CES 2016: The hottest new tech we saw in Las Vegas

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By Brian T. Horowitz, Editor and Contributing Writer

Each year CES brings the latest and greatest products in tech, and the 2016 show was no exception. In Las Vegas we saw everything from drones to gesture recognition apps to smart helmets that save motorcyclists after an accident.

Like last year, making a list of the coolest products at CES was no easy task, but here’s a sampling of what we saw:

Iottie’s Easy One Touch Wireless: This charging pad for your smartphone in the car allows you to wirelessly charge devices that support the Qi standard. It also features a One Touch Lock & Release feature to easily remove a mounted smartphone from the dashboard.

Fonebud: This Bluetooth smartphone accessory caught our attention because of its amazing battery life. It provides endless talk time with a 5,000mAh battery, which is far beyond the average smartphone’s battery capacity. Fonebud Essential Plus provides a power bank and a backup Bluetooth version of your phone. A 10-meter radius range detector provides a warning if your phone is out of its Bluetooth zone.

Ossia Cota. Speaking of battery life, Ossia’s new Cota wireless self-charging battery was impressive because the AA battery never dies. The Cota platform consists of a tabletop transmitter and charger that sends power to a IoT receiver on a mobile phone. While within range of the transmitter, a smartphone receives its power boost automatically.

Owlet: This device can save infants’ lives by monitoring their oxygen levels and heart rates. It uses pulse oximetry to detect if a baby stops breathing. A red signal on the device indicates that a baby’s heart rate or oxygen is out of normal range, notifying the parent immediately via smartphone. It works over Bluetooth, alerting a parent of changes even when they aren’t connected to WiFi.

Skyworth’s 8K UHD TV: Television manufacturers are looking ahead of 4K TVs to 8K, which has a clearer, more vivid picture. Skyworth, a company based in China, showed off its 8K UHD TV, which has 16 times the resolution of 1080p. We’ll start to see these televisions in our living rooms between 2018 and 2020, according to TechRadar.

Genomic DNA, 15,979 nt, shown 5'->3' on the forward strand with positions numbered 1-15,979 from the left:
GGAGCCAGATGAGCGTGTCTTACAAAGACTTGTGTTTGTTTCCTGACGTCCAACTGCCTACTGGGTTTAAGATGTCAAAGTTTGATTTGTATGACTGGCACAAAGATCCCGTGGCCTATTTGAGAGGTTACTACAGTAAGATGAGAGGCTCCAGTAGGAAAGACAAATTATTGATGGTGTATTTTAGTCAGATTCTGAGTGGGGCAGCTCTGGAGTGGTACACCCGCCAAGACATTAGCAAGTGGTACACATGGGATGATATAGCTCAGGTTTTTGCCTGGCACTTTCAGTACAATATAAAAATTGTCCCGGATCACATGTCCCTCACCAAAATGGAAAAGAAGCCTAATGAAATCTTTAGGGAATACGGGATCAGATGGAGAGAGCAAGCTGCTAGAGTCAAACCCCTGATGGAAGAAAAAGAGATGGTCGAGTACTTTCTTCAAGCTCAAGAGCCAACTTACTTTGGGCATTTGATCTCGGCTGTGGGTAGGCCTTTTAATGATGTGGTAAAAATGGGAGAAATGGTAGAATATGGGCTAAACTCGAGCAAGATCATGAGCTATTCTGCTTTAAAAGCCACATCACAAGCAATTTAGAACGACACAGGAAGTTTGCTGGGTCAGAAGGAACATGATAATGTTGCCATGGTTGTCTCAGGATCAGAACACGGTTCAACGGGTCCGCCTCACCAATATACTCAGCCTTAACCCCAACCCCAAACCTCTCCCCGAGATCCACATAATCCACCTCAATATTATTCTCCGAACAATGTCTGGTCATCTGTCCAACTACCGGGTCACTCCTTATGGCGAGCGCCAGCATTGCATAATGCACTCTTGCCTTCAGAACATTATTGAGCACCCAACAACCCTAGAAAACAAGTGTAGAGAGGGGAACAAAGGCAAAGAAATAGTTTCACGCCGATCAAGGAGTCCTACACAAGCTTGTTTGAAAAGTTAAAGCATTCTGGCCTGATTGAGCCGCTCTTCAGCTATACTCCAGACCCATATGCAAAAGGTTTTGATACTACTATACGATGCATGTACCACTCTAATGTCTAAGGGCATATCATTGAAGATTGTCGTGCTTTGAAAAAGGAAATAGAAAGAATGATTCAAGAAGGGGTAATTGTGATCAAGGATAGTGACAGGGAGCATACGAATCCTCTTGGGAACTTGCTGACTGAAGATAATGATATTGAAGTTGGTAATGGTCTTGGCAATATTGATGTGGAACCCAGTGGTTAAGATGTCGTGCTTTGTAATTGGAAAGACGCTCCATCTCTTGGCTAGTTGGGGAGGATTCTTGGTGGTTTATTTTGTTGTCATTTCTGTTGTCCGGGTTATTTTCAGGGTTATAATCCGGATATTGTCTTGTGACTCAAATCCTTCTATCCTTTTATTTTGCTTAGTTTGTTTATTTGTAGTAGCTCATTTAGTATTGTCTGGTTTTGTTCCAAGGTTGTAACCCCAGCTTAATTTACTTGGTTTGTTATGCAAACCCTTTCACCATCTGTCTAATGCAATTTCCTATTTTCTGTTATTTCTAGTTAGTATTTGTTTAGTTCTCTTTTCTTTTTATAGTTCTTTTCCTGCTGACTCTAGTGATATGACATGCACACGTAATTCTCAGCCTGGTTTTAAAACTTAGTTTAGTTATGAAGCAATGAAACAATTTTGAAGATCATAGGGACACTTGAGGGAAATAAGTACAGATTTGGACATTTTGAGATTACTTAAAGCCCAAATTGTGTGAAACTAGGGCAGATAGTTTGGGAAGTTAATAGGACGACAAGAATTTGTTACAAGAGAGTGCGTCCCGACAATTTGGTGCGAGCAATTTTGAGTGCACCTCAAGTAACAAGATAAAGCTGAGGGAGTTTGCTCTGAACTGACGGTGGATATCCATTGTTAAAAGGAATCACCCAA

Mota JetJat Nano: The Unmanned Systems area of CES was bigger than ever, and a company called Mota has introduced a drone the size of a large paper clip. The company is calling the JetJat Nano the “world’s smallest and lightest drone.” An aircraft in the palm of your hands, the JetJat Nano can travel up to 75 feet and features a 2.4GHz wireless signal and 4-channel controller.

eyeSight: Similar to the Leap Motion virtual and augmented reality controller, this product adds gestural controls to your TV, entertainment systems and smart devices. It turns your finger into a remote control, and one gesture could turn on several devices at once.

Sony PS-HX500 turntable. With vinyl on its way back, Sony has unveiled its PS-HX500 turntable, which brings high-resolution audio to the classic record format. The PS-HX500 connects to a PC through USB to allow a record to be captured with Direct-Stream Digital 5.6MHz native conversion.

Sony Glass sound speaker: Sony also showcased its Glass sound speaker that looks like a candle holder or perhaps a large champagne glass. It funnels sound through a tube-shaped organic glass and works when a user plugs a lightbulb into it.

Perceptive Devices’ Smyle: Perceptive Device’s Smyle technology is a prototype platform for the disabled and for gaming. The camera on a tablet uses facial recognition so that a person’s smile can control the cursor on the screen. We tested it out and were able to easily control the mouse with subtle smiles. When you move your head, it controls the cursor. Two smiles enable two double clicks. The technology is compatible with Samsung Gearvirtual reality smart glasses. Although gesture recognition has been used before, this is a wonderful tool for someone who’s paraplegic.

SmartyPans: We were impressed by the idea of a pan that can help us watch our calories and provide nutritional information. The sensors measure the weight and temperature of food to help people keep track of micronutrients. It launches on Indiegogo for $169 on Jan. 18.

Fusar Mohawk: This smart helmet attachment connects to any standard helmet and can save the life of a motorcyclist who’s in critical condition from a crash. It uses Bluetooth to connect to a smartphone app. The platform also includes an action camera, activity tracker, communication device, navigation unit, music player, black box and emergency alert system. If the person is unconscious, the helmet can buy first responders time to get to that remote dirt path to save the motorcyclist. The technology can similarly help a skier following a crash.

NeWave’s Smart Shelf: This RFID Smart Shelf System was among the Consumer Technology Association’s Innovation Award winners and saves retailers the work of putting scanning RFID tags on each product. Instead an antenna on each shelf communicates with an RFID reader to send information to retail workers on the status of inventory so they know when to replenish their stock.

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